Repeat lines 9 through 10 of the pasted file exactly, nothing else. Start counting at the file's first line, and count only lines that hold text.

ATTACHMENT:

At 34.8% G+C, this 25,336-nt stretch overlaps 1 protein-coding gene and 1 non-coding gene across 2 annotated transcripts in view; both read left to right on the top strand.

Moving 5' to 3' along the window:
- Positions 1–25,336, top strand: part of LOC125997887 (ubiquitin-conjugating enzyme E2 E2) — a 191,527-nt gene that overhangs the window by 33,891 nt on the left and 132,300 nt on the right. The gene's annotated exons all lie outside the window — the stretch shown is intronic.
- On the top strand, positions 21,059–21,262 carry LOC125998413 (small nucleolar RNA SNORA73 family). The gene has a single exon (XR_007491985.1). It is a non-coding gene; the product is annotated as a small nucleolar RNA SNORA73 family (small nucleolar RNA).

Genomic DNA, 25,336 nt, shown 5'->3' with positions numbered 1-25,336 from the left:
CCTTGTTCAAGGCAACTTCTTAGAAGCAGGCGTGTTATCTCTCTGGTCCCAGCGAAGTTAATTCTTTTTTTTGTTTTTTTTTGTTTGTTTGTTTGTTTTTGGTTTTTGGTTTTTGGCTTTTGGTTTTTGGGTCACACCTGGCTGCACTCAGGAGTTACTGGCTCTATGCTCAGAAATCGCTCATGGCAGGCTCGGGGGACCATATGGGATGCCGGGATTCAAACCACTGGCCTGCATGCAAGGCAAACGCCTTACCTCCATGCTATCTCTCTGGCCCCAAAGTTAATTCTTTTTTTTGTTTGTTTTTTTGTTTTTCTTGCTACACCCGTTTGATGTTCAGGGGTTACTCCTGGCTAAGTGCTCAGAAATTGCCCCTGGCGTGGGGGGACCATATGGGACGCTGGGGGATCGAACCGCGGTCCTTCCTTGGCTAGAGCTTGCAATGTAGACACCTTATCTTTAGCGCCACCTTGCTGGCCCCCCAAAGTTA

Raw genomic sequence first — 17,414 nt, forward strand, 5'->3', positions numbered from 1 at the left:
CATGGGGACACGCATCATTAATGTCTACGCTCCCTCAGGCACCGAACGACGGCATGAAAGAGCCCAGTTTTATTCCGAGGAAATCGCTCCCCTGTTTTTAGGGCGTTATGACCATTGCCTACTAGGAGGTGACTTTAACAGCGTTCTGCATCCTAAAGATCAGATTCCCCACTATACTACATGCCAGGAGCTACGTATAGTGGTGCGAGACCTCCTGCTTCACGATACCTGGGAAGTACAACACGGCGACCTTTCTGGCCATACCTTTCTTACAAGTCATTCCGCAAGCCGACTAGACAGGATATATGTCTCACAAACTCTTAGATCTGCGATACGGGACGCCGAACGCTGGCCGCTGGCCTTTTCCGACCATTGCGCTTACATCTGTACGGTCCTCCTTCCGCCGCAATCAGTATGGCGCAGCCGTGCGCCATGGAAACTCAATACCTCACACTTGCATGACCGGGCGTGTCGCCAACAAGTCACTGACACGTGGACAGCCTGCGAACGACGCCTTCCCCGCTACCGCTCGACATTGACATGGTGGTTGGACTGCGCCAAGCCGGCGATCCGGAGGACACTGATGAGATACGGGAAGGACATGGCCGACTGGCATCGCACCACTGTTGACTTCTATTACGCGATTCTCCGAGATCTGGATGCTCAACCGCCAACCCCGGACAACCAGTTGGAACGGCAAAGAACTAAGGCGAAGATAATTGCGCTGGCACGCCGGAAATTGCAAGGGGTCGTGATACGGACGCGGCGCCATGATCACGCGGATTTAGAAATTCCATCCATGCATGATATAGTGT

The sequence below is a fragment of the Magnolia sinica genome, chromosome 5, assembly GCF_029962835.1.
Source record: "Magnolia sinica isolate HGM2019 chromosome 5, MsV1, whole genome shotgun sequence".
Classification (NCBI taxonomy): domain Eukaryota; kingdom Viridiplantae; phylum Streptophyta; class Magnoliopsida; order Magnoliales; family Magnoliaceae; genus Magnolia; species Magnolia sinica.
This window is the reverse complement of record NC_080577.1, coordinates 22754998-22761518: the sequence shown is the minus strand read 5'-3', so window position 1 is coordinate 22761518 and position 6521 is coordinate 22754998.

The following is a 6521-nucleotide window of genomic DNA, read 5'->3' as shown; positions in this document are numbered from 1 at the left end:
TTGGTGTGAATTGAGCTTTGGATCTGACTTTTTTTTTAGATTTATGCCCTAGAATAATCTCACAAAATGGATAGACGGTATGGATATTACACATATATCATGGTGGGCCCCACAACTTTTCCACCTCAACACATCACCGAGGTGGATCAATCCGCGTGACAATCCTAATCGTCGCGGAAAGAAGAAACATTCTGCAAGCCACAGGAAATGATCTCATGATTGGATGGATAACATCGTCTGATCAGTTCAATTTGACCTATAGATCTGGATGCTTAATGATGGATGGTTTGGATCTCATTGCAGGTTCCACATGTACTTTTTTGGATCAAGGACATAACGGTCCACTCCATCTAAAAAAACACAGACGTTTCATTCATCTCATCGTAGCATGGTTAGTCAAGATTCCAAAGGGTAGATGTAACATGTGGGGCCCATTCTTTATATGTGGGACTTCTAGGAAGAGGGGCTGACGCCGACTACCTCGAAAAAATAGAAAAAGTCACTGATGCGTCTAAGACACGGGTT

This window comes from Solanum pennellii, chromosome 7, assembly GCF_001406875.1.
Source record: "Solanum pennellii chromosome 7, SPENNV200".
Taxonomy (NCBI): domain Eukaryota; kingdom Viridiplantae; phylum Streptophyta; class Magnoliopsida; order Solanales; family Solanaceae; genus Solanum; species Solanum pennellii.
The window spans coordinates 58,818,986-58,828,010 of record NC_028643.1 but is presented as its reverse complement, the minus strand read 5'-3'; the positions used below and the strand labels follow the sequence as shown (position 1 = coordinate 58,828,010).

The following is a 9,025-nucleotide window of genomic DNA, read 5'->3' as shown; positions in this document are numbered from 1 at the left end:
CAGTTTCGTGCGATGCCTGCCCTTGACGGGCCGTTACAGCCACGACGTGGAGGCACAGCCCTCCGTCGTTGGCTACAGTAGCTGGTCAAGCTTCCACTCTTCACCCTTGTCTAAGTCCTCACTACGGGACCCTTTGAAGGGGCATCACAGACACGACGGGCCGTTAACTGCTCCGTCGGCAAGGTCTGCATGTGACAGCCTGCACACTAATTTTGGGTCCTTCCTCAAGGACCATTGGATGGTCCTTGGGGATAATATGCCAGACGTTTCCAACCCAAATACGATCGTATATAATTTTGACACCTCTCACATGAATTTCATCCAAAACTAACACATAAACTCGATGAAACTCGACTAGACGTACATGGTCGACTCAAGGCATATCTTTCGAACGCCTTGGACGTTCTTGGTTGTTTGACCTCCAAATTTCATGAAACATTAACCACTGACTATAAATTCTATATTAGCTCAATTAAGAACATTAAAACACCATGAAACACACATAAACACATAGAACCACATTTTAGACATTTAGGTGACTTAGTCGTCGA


The sequence below is a fragment of the Magnolia sinica genome, chromosome 5, assembly GCF_029962835.1.
Source record: "Magnolia sinica isolate HGM2019 chromosome 5, MsV1, whole genome shotgun sequence".